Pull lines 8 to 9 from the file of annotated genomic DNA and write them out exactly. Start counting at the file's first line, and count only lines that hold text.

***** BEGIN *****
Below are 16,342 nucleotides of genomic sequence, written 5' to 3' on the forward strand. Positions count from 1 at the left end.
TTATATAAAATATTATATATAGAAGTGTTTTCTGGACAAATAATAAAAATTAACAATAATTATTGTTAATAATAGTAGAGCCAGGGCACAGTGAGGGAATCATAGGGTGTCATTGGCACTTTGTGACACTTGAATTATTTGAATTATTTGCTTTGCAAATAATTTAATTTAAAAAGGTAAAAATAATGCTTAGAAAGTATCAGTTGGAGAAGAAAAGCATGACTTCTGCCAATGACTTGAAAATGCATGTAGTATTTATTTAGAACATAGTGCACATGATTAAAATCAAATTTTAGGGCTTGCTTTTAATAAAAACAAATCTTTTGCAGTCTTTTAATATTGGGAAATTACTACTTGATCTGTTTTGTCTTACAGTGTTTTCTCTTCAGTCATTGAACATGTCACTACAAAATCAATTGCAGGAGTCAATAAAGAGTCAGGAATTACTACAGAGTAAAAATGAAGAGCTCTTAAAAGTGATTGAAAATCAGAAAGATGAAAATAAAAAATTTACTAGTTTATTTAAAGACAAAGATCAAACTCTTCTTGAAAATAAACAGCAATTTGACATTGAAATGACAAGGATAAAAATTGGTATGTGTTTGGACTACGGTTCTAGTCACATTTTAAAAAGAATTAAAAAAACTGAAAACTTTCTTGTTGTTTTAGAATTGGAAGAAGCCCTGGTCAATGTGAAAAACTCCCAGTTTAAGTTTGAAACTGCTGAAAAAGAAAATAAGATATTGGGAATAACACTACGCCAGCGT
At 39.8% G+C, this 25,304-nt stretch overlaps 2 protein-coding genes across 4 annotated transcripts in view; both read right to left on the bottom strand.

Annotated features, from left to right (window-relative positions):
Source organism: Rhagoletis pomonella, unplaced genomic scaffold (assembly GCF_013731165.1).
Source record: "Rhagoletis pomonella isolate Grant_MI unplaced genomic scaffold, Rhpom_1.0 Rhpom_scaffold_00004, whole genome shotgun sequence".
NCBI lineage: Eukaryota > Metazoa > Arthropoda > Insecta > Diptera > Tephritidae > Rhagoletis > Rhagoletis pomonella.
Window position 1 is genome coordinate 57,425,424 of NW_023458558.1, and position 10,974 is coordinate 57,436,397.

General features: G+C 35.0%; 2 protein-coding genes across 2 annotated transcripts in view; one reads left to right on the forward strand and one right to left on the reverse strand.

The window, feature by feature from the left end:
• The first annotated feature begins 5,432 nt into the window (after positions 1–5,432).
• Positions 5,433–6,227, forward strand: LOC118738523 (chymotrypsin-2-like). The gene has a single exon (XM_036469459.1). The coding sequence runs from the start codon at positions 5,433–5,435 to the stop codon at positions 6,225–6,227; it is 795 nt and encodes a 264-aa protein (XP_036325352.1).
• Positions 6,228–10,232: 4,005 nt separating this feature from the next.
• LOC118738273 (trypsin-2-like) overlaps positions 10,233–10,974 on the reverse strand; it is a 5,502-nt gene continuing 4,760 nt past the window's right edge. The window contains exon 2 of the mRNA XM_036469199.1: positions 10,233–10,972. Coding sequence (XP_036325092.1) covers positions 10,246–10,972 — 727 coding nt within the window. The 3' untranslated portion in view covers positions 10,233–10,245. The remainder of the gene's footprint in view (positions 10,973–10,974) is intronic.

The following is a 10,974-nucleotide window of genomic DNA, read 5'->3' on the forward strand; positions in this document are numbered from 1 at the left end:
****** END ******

Window position 1 is genome coordinate 57,425,424 of NW_023458558.1, and position 10,974 is coordinate 57,436,397.

General features: G+C 35.0%; 2 protein-coding genes across 2 annotated transcripts in view; one reads left to right on the forward strand and one right to left on the reverse strand.